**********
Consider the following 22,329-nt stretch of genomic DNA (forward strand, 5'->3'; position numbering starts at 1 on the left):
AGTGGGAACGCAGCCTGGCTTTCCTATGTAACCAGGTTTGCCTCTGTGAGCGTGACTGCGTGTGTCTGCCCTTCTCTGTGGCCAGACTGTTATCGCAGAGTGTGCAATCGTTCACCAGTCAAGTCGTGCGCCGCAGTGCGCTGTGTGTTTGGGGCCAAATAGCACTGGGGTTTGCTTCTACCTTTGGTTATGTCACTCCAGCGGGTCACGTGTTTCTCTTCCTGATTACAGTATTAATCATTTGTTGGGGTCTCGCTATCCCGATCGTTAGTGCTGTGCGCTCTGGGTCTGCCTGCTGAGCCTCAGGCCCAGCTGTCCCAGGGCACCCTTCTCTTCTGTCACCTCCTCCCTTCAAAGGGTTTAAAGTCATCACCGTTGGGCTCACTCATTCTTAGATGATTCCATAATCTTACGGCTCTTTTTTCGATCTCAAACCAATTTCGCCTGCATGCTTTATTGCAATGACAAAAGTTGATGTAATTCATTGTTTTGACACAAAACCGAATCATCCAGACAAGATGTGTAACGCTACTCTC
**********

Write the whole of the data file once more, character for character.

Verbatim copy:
Consider the following 22,329-nt stretch of genomic DNA (forward strand, 5'->3'; position numbering starts at 1 on the left):
AGTGGGAACGCAGCCTGGCTTTCCTATGTAACCAGGTTTGCCTCTGTGAGCGTGACTGCGTGTGTCTGCCCTTCTCTGTGGCCAGACTGTTATCGCAGAGTGTGCAATCGTTCACCAGTCAAGTCGTGCGCCGCAGTGCGCTGTGTGTTTGGGGCCAAATAGCACTGGGGTTTGCTTCTACCTTTGGTTATGTCACTCCAGCGGGTCACGTGTTTCTCTTCCTGATTACAGTATTAATCATTTGTTGGGGTCTCGCTATCCCGATCGTTAGTGCTGTGCGCTCTGGGTCTGCCTGCTGAGCCTCAGGCCCAGCTGTCCCAGGGCACCCTTCTCTTCTGTCACCTCCTCCCTTCAAAGGGTTTAAAGTCATCACCGTTGGGCTCACTCATTCTTAGATGATTCCATAATCTTACGGCTCTTTTTTCGATCTCAAACCAATTTCGCCTGCATGCTTTATTGCAATGACAAAAGTTGATGTAATTCATTGTTTTGACACAAAACCGAATCATCCAGACAAGATGTGTAACGCTACTCTC